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JACKSON — Bridger-Teton National Forest avalanche forecaster Jim Springer got a ride to Rendezvous Bowl at Jackson Hole Mountain Resort this week and was greeted with a big surprise.

The Forest Service's snow depth meter, which measures up to 168 inches, was buried. Springer had to dig down a couple of inches to simply find it.

"There's just an incredible amount of snow up there," said Bob Comey, the director of the Bridger-Teton National Forest Avalanche Center.

With a winter snowpack still hanging into late April, it is setting up for a nice season of spring skiing.

But, as always, spring skiing can be dangerous, even fatal. Spring slides are always a major concern.

Already this season, numerous slides have been observed in Grand Teton National Park. Three weeks ago, skier Jimmy Chin rode an avalanche 2,000 vertical feet down Shadow Peak, but survived.

Last Monday, Grand Teton National Park rangers observed signs of avalanches while flying up the Garnet Canyon to Spalding Falls in a search for two skiers who went missing over the weekend.

"Most avalanches occur during and right after a storm," Comey said. "The other big thing is the sun is so warm, the warm-up is a big deal, especially the warm-up following a big storm. When it gets warm, stuff is going to fall down."

Skiing on spring corn snow, and avoiding avalanches, is a delicate line skiers and boarders balance in the backcountry.

The term "corn snow" comes from the kernels of snow that break off the surface of the snow when you apply your edges in a turn. These corn-sized melt-freeze snow kernels bounce down the slope ahead of a skier.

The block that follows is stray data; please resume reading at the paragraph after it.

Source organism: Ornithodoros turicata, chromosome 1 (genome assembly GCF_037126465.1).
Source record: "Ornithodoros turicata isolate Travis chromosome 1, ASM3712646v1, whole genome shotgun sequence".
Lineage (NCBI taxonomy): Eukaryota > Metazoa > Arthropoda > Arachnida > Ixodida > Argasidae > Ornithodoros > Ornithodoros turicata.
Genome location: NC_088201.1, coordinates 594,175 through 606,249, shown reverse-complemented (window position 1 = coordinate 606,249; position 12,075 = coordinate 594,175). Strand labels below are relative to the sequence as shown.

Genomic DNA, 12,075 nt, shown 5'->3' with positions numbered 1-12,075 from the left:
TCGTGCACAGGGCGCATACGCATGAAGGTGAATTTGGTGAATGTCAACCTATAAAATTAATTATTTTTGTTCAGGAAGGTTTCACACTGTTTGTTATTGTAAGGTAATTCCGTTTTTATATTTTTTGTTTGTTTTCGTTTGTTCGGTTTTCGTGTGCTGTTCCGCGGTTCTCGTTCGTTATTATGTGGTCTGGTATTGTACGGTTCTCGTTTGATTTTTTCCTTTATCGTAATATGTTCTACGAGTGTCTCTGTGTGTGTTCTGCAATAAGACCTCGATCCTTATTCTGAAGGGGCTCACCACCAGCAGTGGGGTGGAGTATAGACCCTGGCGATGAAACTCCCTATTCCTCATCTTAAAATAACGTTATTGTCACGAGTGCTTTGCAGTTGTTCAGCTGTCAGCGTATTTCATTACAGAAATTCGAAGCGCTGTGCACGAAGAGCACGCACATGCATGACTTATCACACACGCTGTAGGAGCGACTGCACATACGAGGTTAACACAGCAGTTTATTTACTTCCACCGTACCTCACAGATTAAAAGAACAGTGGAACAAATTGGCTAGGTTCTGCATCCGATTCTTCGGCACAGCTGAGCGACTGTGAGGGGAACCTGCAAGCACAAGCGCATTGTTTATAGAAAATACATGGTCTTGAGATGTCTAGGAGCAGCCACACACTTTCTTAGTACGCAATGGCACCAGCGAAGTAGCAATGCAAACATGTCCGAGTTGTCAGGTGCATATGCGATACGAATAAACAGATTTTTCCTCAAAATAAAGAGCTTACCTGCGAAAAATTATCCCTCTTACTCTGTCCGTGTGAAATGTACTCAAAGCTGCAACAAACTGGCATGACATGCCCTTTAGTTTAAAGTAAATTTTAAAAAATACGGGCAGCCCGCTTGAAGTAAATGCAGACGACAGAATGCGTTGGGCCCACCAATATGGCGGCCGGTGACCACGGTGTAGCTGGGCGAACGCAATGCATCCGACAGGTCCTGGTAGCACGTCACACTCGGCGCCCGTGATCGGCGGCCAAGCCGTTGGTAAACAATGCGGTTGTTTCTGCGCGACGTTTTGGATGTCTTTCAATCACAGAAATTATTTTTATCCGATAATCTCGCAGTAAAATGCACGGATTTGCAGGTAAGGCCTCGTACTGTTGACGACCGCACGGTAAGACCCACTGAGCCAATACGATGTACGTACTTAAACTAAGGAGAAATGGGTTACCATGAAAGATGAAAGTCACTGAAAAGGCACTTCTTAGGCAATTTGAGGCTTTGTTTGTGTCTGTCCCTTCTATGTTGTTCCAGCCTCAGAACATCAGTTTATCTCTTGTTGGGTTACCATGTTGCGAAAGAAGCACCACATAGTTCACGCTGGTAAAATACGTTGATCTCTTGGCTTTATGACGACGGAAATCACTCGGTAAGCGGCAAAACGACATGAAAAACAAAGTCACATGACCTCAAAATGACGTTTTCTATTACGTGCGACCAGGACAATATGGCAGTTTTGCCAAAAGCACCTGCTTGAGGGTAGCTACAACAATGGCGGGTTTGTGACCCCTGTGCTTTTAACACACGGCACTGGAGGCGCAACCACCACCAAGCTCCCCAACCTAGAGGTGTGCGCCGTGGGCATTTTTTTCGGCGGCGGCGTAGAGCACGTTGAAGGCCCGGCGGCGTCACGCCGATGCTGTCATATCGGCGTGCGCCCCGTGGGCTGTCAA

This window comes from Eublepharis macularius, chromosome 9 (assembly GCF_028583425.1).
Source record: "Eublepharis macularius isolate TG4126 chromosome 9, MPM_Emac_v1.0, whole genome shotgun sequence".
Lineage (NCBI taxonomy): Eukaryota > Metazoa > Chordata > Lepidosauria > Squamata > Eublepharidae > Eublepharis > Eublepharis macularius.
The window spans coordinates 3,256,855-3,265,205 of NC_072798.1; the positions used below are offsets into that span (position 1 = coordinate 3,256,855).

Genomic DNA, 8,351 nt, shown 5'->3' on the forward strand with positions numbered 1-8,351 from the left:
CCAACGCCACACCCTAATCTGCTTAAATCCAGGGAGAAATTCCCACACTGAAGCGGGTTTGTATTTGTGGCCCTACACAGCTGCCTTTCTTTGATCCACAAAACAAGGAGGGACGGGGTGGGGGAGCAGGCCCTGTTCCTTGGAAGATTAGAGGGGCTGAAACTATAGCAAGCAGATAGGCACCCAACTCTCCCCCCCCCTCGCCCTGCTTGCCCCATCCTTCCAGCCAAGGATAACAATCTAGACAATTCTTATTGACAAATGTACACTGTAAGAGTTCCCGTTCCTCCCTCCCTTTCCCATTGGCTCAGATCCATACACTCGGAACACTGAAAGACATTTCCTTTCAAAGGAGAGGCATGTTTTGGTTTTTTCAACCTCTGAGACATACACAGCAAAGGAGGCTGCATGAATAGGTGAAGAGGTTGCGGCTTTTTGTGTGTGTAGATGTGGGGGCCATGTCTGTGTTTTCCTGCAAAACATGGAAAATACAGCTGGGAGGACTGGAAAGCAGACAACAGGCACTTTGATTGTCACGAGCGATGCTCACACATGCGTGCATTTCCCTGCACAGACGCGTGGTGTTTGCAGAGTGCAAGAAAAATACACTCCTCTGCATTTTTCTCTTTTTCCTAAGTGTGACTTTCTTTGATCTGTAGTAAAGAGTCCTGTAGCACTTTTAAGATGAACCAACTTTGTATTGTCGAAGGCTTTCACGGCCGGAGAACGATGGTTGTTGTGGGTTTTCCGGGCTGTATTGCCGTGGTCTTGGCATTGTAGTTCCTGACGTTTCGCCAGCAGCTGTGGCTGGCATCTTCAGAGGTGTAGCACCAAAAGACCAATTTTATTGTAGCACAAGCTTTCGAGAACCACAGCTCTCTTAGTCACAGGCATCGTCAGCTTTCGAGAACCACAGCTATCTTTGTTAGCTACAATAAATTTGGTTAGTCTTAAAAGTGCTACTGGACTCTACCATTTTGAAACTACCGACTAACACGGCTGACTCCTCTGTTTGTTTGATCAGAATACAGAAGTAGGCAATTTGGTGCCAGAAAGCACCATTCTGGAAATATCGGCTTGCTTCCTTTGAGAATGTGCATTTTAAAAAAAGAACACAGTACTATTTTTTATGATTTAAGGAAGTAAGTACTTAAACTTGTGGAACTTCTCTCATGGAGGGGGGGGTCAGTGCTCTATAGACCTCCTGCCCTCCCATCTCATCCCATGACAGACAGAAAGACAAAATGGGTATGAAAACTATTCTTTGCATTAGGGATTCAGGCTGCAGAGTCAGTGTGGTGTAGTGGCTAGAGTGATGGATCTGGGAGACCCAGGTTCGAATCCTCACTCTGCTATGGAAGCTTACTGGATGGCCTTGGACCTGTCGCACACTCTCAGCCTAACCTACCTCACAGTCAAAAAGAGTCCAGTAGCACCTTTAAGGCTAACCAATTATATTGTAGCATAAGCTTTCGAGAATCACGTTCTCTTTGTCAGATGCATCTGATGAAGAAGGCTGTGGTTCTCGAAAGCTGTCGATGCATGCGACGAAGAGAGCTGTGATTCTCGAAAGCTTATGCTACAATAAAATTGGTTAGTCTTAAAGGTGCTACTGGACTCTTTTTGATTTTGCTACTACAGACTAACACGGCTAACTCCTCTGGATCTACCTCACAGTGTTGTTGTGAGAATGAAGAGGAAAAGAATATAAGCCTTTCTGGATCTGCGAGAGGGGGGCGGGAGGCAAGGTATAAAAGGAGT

Corn snow forms when the sun shines on the spring snowpack and melts the surface during the day.

At night, if it freezes, the surface forms an eggshell crust, sometimes only inches thick.

As temperatures warm the following day, the snowpack gets heavy and wet slides can occur on steep slopes.

It is considered good etiquette to ski corn snow early in the day. Doing so late in the day chews up the terrain, which will freeze as big reefs overnight.

Teton Pass Ambassador Jay Pistono said most backcountry users ski the pass in the morning during the spring, but not all do.

"Trying to keep it smooth by people skiing it early in the morning doesn't always happen," he said. "I think that just reflects people's time schedules. But with the new equipment now, with wide snowboards and wide skis, it makes it easy to move over it."

Pistono, though, said it is best for all skiers and boarders if they skied the pass earlier in the day.

"If people could focus their efforts as far as keeping their late-day activities in a few areas so we don't chew up a lot of spots, that would be best," he said.

Last Tuesday, the Bridger-Teton Avalanche Center was forecasting a moderate avalanche danger. The avalanche center is to release its final advisory on Sunday, but experts warn that dangers will persist well into June at higher elevations.

"We can still have winter storms up at those elevations," Comey said.

He added that the snowpack at high elevations still resembles winter, not spring.

"We've got the deepest snowpack we've ever had," Comey said. "It's still a winter snowpack. It hasn't started to make the transition to spring. It's unusual to be this late in season and not have significant spring weather in mountains. We've had some rain and a little bit of warming. Our snowpack is so deep a lot of our instrumentation is buried."

Pistono estimates that more than 75,000 runs have been completed on Teton Pass this season. Countless more runs have been ripped off in Grand Teton National Park. They will surely continue for weeks, even months.

"As the winter snowpack transitions to a spring snowpack, there's going to be some hazard," Comey said.